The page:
- ATEX: ATEX certification is based on a European Union directive covering “equipment and protective systems intended for use in potentially explosive atmospheres.” All equipment and protective systems intended for use in the EU must be ATEX certified. The certification would be similar to the standards set by OSHA or NEC in the US.
- IECEx: IECEx is an international system for certification of equipment for use in an explosive atmosphere. Its quality assessment specifications are based on standards prepared by the International Electrotechnical Commission. The goal of this standard is to establish a required level of safety while making international commerce easier. When multiple countries agree on a standard, it’s easier to understand what it entails. IECEx also aimed to:
- Reduce manufacturers’ testing and certification costs.
- Reduce time to market.
- Foster international confidence in the product assessment process and the equipment and services covered by IECEx Certification.
- Provide one international database listing.
- FM: FM stands for Factory Mutual. They are an organization that provides standards, testing, and certification in the United States. They are similar to UL, or Underwriters Laboratories, who do the same function in the US. The Canadian Standard Organization serves this function in Canada. Unlike IECEx, these certifications are only valid within the country they are issued unless they are part of a program allowing certification to be recognized across borders (UL, FM, and CSA all have valid certifications in both countries).
Design Features & Benefits of Explosion-Proof Sensor Enclosures
Explosion-proof sensor enclosures offer a multitude of design options for reliable explosion protection in any setting. A critical design feature in explosion-proof enclosures is the flame path. These paths enable burnt gases from the internal explosion to cool down. After cooling, they exit the enclosure so that they can no longer ignite the potentially explosive atmosphere outside. The design of the flame path is critical in ensuring the safety of the enclosure and sensor operation.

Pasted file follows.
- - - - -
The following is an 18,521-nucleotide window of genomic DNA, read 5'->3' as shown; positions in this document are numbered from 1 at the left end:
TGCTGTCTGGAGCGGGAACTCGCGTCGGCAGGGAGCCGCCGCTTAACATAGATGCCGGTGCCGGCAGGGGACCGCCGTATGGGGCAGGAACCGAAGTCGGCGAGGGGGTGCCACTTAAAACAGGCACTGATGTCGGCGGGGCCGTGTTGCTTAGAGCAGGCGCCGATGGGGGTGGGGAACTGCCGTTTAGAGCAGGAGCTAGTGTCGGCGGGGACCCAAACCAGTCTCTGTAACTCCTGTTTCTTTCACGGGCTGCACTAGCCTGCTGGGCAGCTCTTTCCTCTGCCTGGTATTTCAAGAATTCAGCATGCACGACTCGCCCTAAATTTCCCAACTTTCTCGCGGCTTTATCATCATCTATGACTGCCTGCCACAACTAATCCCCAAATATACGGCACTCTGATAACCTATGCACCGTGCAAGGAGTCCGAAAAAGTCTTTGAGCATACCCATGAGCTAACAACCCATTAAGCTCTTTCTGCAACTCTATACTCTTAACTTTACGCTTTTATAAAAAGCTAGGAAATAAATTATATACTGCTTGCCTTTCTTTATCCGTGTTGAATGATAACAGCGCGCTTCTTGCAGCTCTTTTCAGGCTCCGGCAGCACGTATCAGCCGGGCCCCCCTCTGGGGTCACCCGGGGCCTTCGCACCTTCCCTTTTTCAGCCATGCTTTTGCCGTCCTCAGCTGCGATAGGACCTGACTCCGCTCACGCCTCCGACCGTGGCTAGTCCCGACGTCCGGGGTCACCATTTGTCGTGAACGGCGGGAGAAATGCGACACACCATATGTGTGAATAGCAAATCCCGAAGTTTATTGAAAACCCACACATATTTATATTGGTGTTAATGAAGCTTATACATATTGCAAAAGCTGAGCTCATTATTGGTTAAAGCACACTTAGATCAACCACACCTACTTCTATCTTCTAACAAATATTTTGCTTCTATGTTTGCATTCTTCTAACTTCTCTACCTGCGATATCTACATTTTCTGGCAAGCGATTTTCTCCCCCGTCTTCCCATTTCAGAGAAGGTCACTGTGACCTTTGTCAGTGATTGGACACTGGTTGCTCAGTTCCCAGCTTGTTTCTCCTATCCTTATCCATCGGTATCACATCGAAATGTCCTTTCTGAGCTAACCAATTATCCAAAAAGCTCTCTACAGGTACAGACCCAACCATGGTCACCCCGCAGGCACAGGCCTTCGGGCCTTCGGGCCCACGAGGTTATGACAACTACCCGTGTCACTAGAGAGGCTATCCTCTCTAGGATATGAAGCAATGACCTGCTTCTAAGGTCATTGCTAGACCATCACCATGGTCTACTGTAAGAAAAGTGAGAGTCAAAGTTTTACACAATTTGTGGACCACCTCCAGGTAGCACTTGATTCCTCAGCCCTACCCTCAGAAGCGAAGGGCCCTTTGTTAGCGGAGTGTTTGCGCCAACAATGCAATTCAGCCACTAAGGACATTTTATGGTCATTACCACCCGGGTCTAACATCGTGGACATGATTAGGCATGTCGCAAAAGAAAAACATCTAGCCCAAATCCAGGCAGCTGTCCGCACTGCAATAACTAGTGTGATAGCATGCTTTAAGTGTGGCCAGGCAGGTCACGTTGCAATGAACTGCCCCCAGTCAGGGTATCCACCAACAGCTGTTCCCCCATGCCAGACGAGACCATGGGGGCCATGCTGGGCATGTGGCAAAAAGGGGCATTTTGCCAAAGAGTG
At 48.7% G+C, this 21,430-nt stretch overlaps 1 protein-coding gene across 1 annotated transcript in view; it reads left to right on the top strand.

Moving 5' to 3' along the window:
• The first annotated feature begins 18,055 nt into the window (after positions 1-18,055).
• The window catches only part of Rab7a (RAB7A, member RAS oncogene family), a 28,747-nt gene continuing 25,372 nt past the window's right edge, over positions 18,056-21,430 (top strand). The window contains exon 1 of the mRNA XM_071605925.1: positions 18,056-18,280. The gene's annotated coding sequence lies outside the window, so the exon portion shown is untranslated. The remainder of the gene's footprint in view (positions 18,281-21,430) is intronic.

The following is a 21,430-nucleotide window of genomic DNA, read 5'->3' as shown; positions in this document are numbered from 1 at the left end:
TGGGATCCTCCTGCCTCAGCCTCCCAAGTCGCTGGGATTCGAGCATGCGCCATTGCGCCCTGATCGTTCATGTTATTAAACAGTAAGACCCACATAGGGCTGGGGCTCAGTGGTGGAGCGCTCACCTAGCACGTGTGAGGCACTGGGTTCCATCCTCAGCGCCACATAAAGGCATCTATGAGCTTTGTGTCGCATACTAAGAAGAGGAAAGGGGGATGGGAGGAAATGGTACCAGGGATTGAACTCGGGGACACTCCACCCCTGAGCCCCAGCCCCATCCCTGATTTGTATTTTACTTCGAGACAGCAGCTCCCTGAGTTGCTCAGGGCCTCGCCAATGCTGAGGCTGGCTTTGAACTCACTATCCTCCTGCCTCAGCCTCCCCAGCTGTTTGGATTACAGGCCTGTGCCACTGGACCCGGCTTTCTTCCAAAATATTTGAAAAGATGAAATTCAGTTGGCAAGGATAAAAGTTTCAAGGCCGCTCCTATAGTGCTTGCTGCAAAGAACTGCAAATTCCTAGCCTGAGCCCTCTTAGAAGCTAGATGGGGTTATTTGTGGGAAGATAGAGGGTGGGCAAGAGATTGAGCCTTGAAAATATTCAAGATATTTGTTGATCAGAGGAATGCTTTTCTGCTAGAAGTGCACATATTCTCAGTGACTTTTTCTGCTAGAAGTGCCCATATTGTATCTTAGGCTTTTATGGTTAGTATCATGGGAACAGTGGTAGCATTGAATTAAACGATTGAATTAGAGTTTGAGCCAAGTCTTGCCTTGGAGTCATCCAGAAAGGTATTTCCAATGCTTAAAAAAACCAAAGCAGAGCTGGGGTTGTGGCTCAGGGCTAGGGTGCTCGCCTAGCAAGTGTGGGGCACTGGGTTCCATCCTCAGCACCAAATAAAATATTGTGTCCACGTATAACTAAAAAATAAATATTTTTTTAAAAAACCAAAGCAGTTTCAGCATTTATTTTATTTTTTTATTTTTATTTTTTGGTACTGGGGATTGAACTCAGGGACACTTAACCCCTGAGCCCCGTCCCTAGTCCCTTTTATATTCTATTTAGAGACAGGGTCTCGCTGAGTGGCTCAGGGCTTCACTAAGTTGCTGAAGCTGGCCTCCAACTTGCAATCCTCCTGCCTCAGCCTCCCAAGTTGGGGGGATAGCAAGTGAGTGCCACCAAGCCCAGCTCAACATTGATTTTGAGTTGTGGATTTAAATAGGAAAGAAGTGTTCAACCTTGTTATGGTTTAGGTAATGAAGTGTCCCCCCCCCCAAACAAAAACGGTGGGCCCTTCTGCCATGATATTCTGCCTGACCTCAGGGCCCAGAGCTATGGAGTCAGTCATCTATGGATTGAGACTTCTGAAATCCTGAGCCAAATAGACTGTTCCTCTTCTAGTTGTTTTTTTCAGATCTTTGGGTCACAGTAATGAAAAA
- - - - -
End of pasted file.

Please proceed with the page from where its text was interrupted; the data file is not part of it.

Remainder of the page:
Another important factor is the thickness of the enclosure walls. These walls have to be designed carefully to regulate heat transfer from within the enclosure. In the event of an internal explosion, it is essential that the temperature of the outer surface of the housing does not rise too high. If it passes a certain threshold temperature, the surrounding fuel-air mixture can be ignited.
The proper selection, installation, and maintenance of sensors will prevent explosions in most circumstances. However, it’s important to recognize that classification systems can be confusing. But it is vital that operators understand the difference between different zones, certifications, and types of enclosures. Acceptable protection methods can only be identified if everyone understands the risks and can make informed choices.
Explosion-proof sensor enclosures play a vital function in protecting workers and property from hazardous conditions. These enclosures must be strong enough to contain the internal explosion. And this means you must select them from a brand you can trust. Even one failure could lead to the loss of life. To learn more about explosion-proof sensor enclosures, contact the team at NevadaNano today.